Planning the farm usually begins in November. Well, I start talking about it in June, but the real action happens after we’ve cleaned out the garden beds and stacked wood for the furnace. We have to consider space, planting times, relationships to previous years’ crops and next year’s crops, favorite plant varieties, new ones, and materials to purchase.
But our success relies on something we can’t control: the weather.
Today, it feels like a crisp October morning with the promise of rain. The air is chilled, the breeze is moist, and bed didn’t want to give me back to the world. It’s a stark contrast to the last few months. In June and July, we suffered through a string of 95-103F temperatures, and some nights, the thermometer didn’t dip below 80. I say “suffered” because we don’t have central air conditioning on the farm… and we’re still feeling the effects in the garden.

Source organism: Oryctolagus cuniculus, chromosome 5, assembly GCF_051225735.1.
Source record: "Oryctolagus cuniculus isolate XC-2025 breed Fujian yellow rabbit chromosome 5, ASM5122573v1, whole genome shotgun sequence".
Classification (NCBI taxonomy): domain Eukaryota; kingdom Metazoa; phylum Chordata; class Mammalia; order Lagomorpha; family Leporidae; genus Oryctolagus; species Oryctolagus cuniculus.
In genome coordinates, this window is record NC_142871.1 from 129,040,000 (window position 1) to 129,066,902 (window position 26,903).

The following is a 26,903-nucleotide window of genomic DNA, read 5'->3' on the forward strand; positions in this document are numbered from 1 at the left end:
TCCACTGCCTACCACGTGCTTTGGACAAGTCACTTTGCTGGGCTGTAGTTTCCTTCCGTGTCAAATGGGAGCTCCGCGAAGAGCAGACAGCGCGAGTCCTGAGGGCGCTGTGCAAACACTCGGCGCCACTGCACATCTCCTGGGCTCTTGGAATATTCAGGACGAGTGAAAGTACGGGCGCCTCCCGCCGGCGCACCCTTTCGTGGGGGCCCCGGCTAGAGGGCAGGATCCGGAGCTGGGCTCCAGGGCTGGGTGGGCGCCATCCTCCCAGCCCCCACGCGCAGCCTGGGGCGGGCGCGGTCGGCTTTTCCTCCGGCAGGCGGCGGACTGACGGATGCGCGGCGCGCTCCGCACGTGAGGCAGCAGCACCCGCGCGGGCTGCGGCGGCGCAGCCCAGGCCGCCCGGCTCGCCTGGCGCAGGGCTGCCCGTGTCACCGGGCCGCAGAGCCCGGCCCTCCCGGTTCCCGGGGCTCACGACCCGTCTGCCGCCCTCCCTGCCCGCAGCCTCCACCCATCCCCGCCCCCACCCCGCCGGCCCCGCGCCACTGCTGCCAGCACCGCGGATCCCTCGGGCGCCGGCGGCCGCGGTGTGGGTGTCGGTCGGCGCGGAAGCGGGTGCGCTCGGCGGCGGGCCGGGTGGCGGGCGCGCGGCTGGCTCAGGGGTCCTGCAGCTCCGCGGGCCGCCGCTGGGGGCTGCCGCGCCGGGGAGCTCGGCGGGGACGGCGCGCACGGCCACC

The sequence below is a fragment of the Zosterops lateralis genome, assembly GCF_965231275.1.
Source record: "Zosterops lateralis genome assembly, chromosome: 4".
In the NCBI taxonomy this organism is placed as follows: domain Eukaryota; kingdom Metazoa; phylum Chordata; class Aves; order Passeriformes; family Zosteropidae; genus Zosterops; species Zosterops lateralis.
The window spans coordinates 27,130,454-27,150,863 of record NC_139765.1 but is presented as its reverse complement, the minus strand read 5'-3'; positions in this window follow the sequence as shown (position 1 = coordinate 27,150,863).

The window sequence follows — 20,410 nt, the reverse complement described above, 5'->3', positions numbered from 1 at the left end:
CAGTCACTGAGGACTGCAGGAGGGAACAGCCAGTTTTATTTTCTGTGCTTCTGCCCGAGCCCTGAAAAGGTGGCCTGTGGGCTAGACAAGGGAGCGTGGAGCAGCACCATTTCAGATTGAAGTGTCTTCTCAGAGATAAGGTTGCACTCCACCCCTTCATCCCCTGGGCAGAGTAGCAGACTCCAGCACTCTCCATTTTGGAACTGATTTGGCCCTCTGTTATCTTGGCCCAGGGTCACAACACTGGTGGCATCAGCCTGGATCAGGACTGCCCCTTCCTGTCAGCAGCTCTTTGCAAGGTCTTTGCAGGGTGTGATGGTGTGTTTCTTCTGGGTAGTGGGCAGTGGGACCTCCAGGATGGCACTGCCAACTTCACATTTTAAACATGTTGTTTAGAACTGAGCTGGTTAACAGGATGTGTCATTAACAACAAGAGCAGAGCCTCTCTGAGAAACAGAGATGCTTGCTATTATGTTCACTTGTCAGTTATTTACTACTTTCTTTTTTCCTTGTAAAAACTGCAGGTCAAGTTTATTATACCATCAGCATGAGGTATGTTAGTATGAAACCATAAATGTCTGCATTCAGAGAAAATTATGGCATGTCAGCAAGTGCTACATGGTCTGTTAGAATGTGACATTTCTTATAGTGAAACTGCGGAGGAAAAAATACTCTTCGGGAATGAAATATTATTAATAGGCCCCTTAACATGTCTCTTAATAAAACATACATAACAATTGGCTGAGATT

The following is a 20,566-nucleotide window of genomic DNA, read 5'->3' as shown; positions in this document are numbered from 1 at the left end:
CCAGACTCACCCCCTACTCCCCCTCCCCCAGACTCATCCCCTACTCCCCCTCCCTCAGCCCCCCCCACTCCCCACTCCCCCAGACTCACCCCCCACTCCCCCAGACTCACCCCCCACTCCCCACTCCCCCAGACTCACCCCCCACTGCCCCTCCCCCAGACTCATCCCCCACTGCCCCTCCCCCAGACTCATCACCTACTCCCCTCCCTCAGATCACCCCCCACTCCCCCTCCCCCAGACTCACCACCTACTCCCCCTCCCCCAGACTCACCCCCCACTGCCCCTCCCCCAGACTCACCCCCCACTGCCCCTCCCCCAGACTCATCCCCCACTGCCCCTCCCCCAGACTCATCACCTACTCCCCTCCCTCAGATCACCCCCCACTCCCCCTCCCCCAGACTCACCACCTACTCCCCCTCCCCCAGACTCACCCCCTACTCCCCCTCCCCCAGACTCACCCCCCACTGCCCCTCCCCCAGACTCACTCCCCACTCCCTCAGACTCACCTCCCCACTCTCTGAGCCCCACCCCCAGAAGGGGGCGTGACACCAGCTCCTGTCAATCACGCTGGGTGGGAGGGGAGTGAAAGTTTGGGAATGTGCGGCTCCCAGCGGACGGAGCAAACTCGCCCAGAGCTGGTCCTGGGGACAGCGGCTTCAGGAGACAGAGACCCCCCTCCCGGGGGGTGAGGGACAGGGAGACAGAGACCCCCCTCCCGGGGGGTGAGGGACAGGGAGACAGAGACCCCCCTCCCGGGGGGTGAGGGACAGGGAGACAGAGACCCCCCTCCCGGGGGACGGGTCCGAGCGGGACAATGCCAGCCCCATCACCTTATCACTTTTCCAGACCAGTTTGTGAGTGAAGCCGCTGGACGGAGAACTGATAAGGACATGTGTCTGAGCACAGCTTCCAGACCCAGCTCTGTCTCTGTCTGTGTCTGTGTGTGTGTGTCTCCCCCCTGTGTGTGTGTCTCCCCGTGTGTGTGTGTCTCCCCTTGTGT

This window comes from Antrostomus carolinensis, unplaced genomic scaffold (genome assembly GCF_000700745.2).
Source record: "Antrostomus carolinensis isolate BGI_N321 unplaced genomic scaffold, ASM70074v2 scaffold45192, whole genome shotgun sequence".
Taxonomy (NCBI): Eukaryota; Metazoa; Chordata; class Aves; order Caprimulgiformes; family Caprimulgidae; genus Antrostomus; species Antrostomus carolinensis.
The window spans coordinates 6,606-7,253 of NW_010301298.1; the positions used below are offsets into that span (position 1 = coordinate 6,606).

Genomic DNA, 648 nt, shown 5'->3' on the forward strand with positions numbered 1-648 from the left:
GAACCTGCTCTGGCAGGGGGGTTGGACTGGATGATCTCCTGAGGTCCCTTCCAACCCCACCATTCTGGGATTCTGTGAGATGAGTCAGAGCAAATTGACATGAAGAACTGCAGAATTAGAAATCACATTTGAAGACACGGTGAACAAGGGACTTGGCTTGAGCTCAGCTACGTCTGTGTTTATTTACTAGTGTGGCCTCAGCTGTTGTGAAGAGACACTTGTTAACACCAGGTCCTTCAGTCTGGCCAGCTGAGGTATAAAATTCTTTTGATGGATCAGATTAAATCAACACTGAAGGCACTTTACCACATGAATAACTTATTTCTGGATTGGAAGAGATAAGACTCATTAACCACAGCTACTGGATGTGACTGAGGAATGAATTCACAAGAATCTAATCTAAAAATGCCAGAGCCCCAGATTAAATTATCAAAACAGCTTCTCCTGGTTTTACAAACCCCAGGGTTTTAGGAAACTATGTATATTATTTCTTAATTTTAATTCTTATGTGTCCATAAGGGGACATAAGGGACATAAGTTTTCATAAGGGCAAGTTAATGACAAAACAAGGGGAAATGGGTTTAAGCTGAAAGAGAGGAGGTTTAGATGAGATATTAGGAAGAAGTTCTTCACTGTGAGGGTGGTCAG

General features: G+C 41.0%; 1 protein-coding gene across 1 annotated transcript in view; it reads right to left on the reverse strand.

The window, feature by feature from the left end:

Our tomatoes didn’t flower because of the hot temperature. Spinach bolted before it even developed baby leaves. We couldn’t sow new seeds because the soil temperature was too high for germination. The ground has cracked from the lack of rain. Today will be 10 weeks since our last measurable precipitation on the farm.
This week, we took advantage of the cooler temps and sowed some leafy greens seeds. When I tilled the rows, I noticed that our irrigation tape had left a trail of mineral deposits along the rows.
The weather has left us struggling to meet our CSA commitment. Our friends’ farms post photos of their tomato harvest on their Facebook pages, leading us to wonder what happened on our place and if we could have done something differently.
If you’ve read to this point, I should tell you that my life is not all doom and gloom. We took a short vacation to a state park this week, and enjoyed the break. The boys went fishing, we tooled around in a paddle boat, and enjoyed a dinner at Main Street Cafe in Louisville. (We recommend the chicken and noodles and the onion rings, both house made.) It was great to get away for a couple of days.
Every year brings challenges. We have to face facts and adapt. But nothing has scared us off yet.